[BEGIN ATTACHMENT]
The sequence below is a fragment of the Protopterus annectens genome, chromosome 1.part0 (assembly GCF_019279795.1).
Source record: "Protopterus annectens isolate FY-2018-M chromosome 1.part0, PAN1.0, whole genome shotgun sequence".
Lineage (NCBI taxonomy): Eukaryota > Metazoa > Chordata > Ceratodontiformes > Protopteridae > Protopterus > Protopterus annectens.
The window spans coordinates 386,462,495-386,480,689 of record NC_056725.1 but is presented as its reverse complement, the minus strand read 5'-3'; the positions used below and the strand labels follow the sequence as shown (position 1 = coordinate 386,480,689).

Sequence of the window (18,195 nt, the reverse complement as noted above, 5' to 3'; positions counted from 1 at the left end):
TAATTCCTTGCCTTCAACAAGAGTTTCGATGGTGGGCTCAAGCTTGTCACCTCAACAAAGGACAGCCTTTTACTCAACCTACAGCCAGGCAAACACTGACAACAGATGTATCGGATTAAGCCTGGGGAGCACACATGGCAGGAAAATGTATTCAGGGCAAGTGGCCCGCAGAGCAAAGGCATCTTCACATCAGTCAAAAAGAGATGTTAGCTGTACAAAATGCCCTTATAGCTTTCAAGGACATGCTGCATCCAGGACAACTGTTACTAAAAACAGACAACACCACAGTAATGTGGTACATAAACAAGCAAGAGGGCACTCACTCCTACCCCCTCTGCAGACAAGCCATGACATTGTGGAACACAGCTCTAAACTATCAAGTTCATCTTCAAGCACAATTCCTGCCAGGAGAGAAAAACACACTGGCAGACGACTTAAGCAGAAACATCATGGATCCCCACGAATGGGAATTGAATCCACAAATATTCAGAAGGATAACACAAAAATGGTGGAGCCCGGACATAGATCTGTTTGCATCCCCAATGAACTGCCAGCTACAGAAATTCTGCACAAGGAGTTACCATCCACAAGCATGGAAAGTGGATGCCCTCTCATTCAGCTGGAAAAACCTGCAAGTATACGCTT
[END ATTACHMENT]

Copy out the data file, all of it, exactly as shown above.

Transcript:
The sequence below is a fragment of the Protopterus annectens genome, chromosome 1.part0 (assembly GCF_019279795.1).
Source record: "Protopterus annectens isolate FY-2018-M chromosome 1.part0, PAN1.0, whole genome shotgun sequence".
Lineage (NCBI taxonomy): Eukaryota > Metazoa > Chordata > Ceratodontiformes > Protopteridae > Protopterus > Protopterus annectens.
The window spans coordinates 386,462,495-386,480,689 of record NC_056725.1 but is presented as its reverse complement, the minus strand read 5'-3'; the positions used below and the strand labels follow the sequence as shown (position 1 = coordinate 386,480,689).

Sequence of the window (18,195 nt, the reverse complement as noted above, 5' to 3'; positions counted from 1 at the left end):
TAATTCCTTGCCTTCAACAAGAGTTTCGATGGTGGGCTCAAGCTTGTCACCTCAACAAAGGACAGCCTTTTACTCAACCTACAGCCAGGCAAACACTGACAACAGATGTATCGGATTAAGCCTGGGGAGCACACATGGCAGGAAAATGTATTCAGGGCAAGTGGCCCGCAGAGCAAAGGCATCTTCACATCAGTCAAAAAGAGATGTTAGCTGTACAAAATGCCCTTATAGCTTTCAAGGACATGCTGCATCCAGGACAACTGTTACTAAAAACAGACAACACCACAGTAATGTGGTACATAAACAAGCAAGAGGGCACTCACTCCTACCCCCTCTGCAGACAAGCCATGACATTGTGGAACACAGCTCTAAACTATCAAGTTCATCTTCAAGCACAATTCCTGCCAGGAGAGAAAAACACACTGGCAGACGACTTAAGCAGAAACATCATGGATCCCCACGAATGGGAATTGAATCCACAAATATTCAGAAGGATAACACAAAAATGGTGGAGCCCGGACATAGATCTGTTTGCATCCCCAATGAACTGCCAGCTACAGAAATTCTGCACAAGGAGTTACCATCCACAAGCATGGAAAGTGGATGCCCTCTCATTCAGCTGGAAAAACCTGCAAGTATACGCTT